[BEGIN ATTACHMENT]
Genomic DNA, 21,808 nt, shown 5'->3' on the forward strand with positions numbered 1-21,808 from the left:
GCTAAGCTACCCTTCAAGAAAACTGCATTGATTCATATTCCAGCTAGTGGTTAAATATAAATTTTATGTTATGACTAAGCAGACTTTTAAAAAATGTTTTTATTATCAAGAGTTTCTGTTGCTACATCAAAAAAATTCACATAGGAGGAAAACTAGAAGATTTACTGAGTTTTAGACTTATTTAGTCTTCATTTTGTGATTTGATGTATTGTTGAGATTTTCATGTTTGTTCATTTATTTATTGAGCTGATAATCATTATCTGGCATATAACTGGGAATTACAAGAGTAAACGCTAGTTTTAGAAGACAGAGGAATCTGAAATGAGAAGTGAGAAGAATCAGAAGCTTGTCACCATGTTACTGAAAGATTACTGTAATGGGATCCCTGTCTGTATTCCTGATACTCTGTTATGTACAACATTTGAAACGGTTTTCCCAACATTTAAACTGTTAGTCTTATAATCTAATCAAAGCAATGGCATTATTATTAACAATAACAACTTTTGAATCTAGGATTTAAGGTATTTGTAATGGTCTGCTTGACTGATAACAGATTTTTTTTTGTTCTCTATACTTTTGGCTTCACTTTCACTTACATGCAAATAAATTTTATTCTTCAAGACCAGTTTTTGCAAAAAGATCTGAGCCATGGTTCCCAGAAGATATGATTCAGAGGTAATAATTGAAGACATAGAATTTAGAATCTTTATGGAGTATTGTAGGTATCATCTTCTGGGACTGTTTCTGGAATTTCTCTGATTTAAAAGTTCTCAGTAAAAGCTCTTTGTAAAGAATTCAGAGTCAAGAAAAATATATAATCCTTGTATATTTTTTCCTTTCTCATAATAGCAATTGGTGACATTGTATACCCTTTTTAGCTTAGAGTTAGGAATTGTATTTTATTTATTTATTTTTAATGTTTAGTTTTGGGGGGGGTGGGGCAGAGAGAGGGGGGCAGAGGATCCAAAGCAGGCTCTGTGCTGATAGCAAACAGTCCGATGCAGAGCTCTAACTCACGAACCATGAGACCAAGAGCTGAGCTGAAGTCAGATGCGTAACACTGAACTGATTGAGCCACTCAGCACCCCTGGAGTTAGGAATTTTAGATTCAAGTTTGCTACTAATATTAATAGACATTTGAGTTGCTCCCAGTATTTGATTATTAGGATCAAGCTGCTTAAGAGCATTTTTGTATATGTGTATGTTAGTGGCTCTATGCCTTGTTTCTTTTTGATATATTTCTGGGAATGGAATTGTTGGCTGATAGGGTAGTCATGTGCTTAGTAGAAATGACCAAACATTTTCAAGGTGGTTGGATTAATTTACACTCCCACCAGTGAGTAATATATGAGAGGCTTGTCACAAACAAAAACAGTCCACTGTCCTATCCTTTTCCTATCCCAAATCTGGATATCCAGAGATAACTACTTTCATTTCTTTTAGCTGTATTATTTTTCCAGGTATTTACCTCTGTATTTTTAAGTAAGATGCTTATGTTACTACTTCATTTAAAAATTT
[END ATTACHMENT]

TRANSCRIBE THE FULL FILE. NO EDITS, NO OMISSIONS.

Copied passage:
Genomic DNA, 21,808 nt, shown 5'->3' on the forward strand with positions numbered 1-21,808 from the left:
GCTAAGCTACCCTTCAAGAAAACTGCATTGATTCATATTCCAGCTAGTGGTTAAATATAAATTTTATGTTATGACTAAGCAGACTTTTAAAAAATGTTTTTATTATCAAGAGTTTCTGTTGCTACATCAAAAAAATTCACATAGGAGGAAAACTAGAAGATTTACTGAGTTTTAGACTTATTTAGTCTTCATTTTGTGATTTGATGTATTGTTGAGATTTTCATGTTTGTTCATTTATTTATTGAGCTGATAATCATTATCTGGCATATAACTGGGAATTACAAGAGTAAACGCTAGTTTTAGAAGACAGAGGAATCTGAAATGAGAAGTGAGAAGAATCAGAAGCTTGTCACCATGTTACTGAAAGATTACTGTAATGGGATCCCTGTCTGTATTCCTGATACTCTGTTATGTACAACATTTGAAACGGTTTTCCCAACATTTAAACTGTTAGTCTTATAATCTAATCAAAGCAATGGCATTATTATTAACAATAACAACTTTTGAATCTAGGATTTAAGGTATTTGTAATGGTCTGCTTGACTGATAACAGATTTTTTTTTGTTCTCTATACTTTTGGCTTCACTTTCACTTACATGCAAATAAATTTTATTCTTCAAGACCAGTTTTTGCAAAAAGATCTGAGCCATGGTTCCCAGAAGATATGATTCAGAGGTAATAATTGAAGACATAGAATTTAGAATCTTTATGGAGTATTGTAGGTATCATCTTCTGGGACTGTTTCTGGAATTTCTCTGATTTAAAAGTTCTCAGTAAAAGCTCTTTGTAAAGAATTCAGAGTCAAGAAAAATATATAATCCTTGTATATTTTTTCCTTTCTCATAATAGCAATTGGTGACATTGTATACCCTTTTTAGCTTAGAGTTAGGAATTGTATTTTATTTATTTATTTTTAATGTTTAGTTTTGGGGGGGGTGGGGCAGAGAGAGGGGGGCAGAGGATCCAAAGCAGGCTCTGTGCTGATAGCAAACAGTCCGATGCAGAGCTCTAACTCACGAACCATGAGACCAAGAGCTGAGCTGAAGTCAGATGCGTAACACTGAACTGATTGAGCCACTCAGCACCCCTGGAGTTAGGAATTTTAGATTCAAGTTTGCTACTAATATTAATAGACATTTGAGTTGCTCCCAGTATTTGATTATTAGGATCAAGCTGCTTAAGAGCATTTTTGTATATGTGTATGTTAGTGGCTCTATGCCTTGTTTCTTTTTGATATATTTCTGGGAATGGAATTGTTGGCTGATAGGGTAGTCATGTGCTTAGTAGAAATGACCAAACATTTTCAAGGTGGTTGGATTAATTTACACTCCCACCAGTGAGTAATATATGAGAGGCTTGTCACAAACAAAAACAGTCCACTGTCCTATCCTTTTCCTATCCCAAATCTGGATATCCAGAGATAACTACTTTCATTTCTTTTAGCTGTATTATTTTTCCAGGTATTTACCTCTGTATTTTTAAGTAAGATGCTTATGTTACTACTTCATTTAAAAATTT